Missing Schema in Join Condition Suggestion

rldawgrldawg Posts: 39
edited May 9, 2016 9:36AM in SQL Prompt
An old bug seems to have reared it's ugly head. I am using version on SQL 2012
SELECT * FROM Billing.Invoices
INNER JOIN dbo.jobJobs ON jobJobs.iJobID = MISSINGSCHEMA.Invoices.iJobId

The Invoices table has a schema of Billing. But when the join condition is suggested, the Billing schema is not used with the table name.

I hadn't noticed this before because I normally use aliases. But I was doing a quick query and I didn't use an alias. I am not sure how long this bug has been around.



  • Aaron LAaron L Posts: 596 New member
    Hi Robert,

    I think this is what I'd expect here as the Billing schema isn't required? 3 part column names are now deprecated, so we wouldn't want to generate them by default ( "Two-part names is the standard-compliant behavior." - https://msdn.microsoft.com/en-us/library/ms143729.aspx )

    If there were two tables with the same name on different schemas then I think SQL Prompt should add the extra qualification which it doesn't currently, so we'll look into improving it in those cases. A better solution as you mentioned is to alias the tables.

  • Schemas are ABSOLOUTELY required. I can have a schema called Billing and another Schema called Archive and have tables called Billing.Invoices and Archive.Invoices.

    AND when I type in Select From and I pick the invoices table from the Suggestions, it automatically resolves the schema name for me and puts Billing.Invoices.

    If I say SELECT from Invoices, then SQL Server assumes the schema to dbo which is not correct.

    There is nothing in that link you gave referring to SQL schemas. Only XML schemas which do not apply to my scenario.
  • SELECT * FROM Invoices
    Invalid object name 'Invoices'.
    SELECT * Biling.Invoices

    SQL Prompt had this issue in an older version where the join conditions did not properly fill in the schema and it was corrected years ago.

    Perhaps you should create a schema and a table in that schema and try it.

    One more thought. Aliasing is a convenience, yes. But SQL prompt should not require me to ALIAS a table to work properly.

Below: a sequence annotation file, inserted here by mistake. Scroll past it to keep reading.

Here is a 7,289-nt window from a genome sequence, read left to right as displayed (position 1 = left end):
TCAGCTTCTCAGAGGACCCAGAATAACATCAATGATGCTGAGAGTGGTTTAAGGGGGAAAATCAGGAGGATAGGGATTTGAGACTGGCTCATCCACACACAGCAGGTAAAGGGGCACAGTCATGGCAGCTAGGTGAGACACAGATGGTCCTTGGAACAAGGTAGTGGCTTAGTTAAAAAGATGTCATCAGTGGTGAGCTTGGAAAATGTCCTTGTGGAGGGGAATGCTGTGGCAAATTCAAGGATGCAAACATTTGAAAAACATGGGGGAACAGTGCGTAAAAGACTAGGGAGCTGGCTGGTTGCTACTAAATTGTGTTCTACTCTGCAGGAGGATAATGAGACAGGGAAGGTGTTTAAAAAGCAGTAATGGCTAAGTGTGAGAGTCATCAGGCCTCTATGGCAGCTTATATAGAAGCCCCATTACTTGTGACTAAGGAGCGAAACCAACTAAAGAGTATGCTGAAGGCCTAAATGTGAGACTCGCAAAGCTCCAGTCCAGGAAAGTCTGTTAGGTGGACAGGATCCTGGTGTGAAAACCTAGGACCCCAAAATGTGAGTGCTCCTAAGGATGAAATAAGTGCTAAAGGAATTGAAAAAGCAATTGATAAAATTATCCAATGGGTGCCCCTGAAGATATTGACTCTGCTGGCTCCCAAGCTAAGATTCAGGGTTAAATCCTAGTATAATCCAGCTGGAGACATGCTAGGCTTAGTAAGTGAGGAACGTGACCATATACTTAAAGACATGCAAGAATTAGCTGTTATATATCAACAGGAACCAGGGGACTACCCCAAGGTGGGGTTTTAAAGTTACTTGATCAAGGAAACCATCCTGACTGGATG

• Aaron LAaron L Posts: 596 New member
    Hi Robert,

    Apologies, we seem to have got our wires crossed - In your original example the MISSINGSCHEMA wasn't required as it was for a column name and adding the schema would make it a 3-part column name, which is now deprecated according to the link I posted:

    In the example you've just posted (SELECT * FROM Invoices) the schema is needed for the table name. From my testing here SQL Prompt is auto-inserting the Billing schema when I auto-complete Invoices, is that not the case for you?

  • Well, I guess I can eat crow. The join condition works fine without the schema.

    However I did create and Invoices table in a second schema to illustrate my point. While requiring 3 part naming for a column may be deprecated, it's still best to qualify the columns.
    SELECT * FROM Job.Invoices
    INNER JOIN Billing.Invoices ON Invoices.iJobId = Invoices.iJobId
    Msg 1013, Level 16, State 1, Line 1
    The objects "Billing.Invoices" and "Job.Invoices" in the FROM clause have the same exposed names. Use correlation names to distinguish them.
  • Aaron LAaron L Posts: 596 New member
    Agreed, if there's ambiguity because the two tables are named the same then it'd be better for SQL Prompt to qualify the columns with both the table and the schema so the sql runs (even if it is technically deprecated)

  • It's deprecated in future versions of SQL server. I am using SQL 2012 and others still use SQL 2008.

    My contention is that SQL prompt should always provide suggestions that are syntactically correct and will actually work.

    You will note that you're jumping the gun on a deprecated feature. It hasn't even been determined when 3 and 4 part naming will not be supported.

    The following SQL Server Database Engine features are supported in the next version of SQL Server, but will be removed in a later version. The specific version of SQL Server has not been determined.
  • Aaron LAaron L Posts: 596 New member
    Hi Robert,

    We had a look into implementing using 3 part column names if they're needed but it'll require a little more work than we'd hoped. We've put it on our backlog which will be prioritised against other work and it should be included in SQL Prompt 7.3.

    According to Microsoft, 3 and 4 part column names were a deprecated feature in 2012 and 2008 too, and while Microsoft might not remove the feature outright it's still best practice to avoid using them if possible.

  • Thanks for the update.

    Without aliasing the tables, it's impossible to avoid. I find it hard to believe that MS and Red-Gate are telling me that I must alias tables in order for joins to work properly in the future. And perhaps that's why they haven't gotten rid of 3-4 part naming capability yet. Aliasing has always been optional, not required.

    Thank you for addressing my concerns, I appreciate the feedback and the consideration.

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